Apr 23, 2011

Washing machines and dryers

Yglesias:
Once upon a time there were no washing machines so washing clothes by hand is what people did and since it’s a huge pain in the ass, getting paid by someone else to do their laundry by hand was a job you could have.
Handwashing jobs are still common here in rural South Africa. Being that unemployment is often 50-90% in villages, it makes a lot of sense. Personally, I do it myself because I'm cheap, though I get an offer from an old lady about once a week to do my washing. I've gotten fairly used to it, but Yglesias is right, it's a huge pain in the ass. Going back to the old washing machine is one thing I'm really looking forward to back home.

However, I don't think I'll ever use a clothes dryer again. (Maybe that's too strong; using them to fluff pillows and so forth is pretty convenient. In any case, that's why God made laundromats.) Hanging my clothes up outside is easy, convenient, and saves a lot of time. At my site, I hang them in the direct sun, but given how UV has eaten my clothes, at home I'd build a shelter out of some black ground cloth or something to improve their lifespan. When I was in New York, I hardly ever used a dryer; an indoor clothes rack seemed to work just fine even in winter (though sometimes it would take a day or two).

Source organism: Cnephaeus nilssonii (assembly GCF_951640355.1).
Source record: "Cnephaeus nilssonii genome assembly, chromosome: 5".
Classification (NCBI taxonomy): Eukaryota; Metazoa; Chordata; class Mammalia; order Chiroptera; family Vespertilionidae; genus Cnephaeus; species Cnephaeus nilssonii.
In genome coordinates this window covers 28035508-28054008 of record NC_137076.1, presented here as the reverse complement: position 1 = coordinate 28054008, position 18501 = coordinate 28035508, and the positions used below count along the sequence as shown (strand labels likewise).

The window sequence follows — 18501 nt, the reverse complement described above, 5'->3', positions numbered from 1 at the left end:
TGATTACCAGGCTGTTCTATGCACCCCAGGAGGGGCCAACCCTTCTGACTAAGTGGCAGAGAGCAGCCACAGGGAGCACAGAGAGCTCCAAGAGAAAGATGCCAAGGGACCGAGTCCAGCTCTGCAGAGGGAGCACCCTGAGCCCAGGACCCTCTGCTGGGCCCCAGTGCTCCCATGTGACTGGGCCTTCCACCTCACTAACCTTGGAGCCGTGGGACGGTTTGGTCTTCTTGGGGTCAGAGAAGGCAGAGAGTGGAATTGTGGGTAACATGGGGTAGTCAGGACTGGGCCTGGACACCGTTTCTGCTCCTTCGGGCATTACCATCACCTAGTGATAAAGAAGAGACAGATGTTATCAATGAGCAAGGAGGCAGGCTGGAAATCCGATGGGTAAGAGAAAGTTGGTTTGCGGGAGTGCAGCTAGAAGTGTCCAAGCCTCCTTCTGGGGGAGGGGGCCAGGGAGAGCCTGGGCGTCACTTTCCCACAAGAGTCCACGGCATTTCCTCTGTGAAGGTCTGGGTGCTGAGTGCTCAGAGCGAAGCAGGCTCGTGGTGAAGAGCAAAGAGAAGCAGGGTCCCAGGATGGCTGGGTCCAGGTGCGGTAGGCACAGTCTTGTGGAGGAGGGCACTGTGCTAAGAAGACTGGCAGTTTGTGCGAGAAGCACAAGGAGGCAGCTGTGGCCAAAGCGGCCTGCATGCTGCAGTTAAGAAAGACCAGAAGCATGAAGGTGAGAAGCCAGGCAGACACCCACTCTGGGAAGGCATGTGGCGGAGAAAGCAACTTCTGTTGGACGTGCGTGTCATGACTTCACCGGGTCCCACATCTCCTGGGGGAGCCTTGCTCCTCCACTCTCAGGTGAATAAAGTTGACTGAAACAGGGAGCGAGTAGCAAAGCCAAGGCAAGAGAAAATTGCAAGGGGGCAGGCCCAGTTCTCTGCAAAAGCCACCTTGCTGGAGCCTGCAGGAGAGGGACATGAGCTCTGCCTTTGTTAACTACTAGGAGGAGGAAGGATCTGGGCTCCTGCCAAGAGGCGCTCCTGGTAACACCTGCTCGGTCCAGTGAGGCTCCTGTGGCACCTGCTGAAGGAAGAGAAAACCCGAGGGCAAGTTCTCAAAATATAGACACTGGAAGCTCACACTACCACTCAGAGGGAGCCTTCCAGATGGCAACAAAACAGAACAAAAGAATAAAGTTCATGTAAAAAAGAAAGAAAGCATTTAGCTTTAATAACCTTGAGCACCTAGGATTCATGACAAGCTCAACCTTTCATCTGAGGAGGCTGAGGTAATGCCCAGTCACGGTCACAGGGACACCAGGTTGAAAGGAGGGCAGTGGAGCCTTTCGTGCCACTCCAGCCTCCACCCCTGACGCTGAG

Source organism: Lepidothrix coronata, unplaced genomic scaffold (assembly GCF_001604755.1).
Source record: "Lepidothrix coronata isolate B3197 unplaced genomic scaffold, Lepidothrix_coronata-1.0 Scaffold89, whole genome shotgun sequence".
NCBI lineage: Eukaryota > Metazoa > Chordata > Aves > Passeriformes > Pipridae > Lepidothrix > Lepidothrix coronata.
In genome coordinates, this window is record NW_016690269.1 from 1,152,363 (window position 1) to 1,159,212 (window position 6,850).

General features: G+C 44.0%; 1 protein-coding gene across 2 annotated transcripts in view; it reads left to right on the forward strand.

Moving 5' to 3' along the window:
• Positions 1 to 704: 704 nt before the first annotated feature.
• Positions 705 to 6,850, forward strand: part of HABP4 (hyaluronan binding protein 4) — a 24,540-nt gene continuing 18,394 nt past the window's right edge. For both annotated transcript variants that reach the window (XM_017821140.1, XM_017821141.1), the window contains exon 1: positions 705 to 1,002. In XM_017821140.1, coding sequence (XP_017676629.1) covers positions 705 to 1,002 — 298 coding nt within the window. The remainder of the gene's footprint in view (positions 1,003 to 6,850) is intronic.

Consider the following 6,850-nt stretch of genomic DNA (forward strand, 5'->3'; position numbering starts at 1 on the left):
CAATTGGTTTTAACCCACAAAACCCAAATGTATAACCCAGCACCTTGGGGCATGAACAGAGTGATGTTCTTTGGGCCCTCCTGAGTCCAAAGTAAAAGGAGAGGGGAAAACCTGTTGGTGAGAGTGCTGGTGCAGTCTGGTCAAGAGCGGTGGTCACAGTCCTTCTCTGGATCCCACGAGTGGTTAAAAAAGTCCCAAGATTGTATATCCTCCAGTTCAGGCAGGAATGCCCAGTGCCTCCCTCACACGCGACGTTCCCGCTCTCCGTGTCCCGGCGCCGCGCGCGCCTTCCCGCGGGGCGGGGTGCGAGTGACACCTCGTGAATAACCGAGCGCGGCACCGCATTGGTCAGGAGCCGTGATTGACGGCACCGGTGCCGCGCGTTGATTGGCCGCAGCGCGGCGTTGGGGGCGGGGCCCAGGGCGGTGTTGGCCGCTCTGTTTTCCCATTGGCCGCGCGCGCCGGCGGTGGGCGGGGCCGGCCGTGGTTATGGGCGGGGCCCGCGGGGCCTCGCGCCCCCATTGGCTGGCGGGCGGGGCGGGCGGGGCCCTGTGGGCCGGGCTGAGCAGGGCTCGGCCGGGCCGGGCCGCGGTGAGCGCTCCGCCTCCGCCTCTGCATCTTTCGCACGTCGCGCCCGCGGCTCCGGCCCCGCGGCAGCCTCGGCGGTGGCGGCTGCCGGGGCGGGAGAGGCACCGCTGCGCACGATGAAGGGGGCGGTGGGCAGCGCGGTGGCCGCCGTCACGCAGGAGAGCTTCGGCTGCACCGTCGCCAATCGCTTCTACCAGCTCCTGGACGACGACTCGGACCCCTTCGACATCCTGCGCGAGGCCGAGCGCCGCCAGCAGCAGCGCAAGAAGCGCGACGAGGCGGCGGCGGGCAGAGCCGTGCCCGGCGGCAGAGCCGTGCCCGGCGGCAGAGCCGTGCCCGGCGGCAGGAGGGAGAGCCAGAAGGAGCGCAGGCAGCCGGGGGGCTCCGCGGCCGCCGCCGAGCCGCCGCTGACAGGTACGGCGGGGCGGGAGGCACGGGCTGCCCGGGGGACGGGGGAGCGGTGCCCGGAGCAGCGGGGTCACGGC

What's more, looking at this chart, at an average power of 5000 watts, a clothes dryer is about the most energy-intensive appliance you can buy (outside of a hot tub). Scrapping the dryer saves money, energy, and the environment! I look forward to the day when our wise and forward-thinking Congress implements a massive carbon tax, making these sorts of choices a lot more beneficial for the average family.

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